A Three-Dimensional Model for Understanding Student Disruptive Behavior: Part Two, The Intrapersonal Approach*
The intrapersonal approach, the second dimension to understanding student disruptive behavior, is quite different from the group and community building perspective. It focuses on how individual students process information, and control and manage their own cognitions, emotions and behavior. According to the intrapersonal approach, the irresponsible behavior of students is symptomatic of the conflicts that dwell within ourselves. These inner conflicts may be contradictory ideas, feelings, impulses, aspirations, and values. These conflicts may be triggered by genetic factors, and precipitated by social and environmental forces. Students who exhibit this type of disruptive behavior can be helped by empowering them to understand, modify and control their internal thoughts, feelings and subsequent actions. In future posts se will share several intrapersonal strategies that are designed to help students manage and control their negative emotions and disruptive classroom behavior.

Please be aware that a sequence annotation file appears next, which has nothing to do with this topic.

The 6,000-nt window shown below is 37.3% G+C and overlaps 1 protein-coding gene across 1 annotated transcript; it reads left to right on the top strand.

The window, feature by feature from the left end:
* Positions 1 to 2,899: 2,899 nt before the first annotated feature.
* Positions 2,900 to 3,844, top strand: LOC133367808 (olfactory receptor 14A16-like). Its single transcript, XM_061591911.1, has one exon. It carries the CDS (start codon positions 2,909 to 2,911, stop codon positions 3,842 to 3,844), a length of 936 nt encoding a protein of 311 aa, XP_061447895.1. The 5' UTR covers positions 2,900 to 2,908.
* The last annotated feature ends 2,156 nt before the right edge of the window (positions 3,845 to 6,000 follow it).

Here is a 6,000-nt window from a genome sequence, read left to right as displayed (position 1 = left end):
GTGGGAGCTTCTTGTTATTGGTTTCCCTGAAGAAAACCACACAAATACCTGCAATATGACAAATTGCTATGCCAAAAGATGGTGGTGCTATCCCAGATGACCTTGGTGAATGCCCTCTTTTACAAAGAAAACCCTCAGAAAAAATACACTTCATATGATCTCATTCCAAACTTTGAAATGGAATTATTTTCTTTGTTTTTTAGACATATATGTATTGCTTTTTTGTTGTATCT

On the next post we will describe the third component of our three dimensional approach to understanding student disruptive behavior: The Interpersonal Dimension.
*Adapted from Solomon, R. & Solomon E. (2008). Increasing Student Responsibility and Self-Discipline Within Learning Communities: The Participant’s Guide. Tucson, AZ: Fourth R Consulting.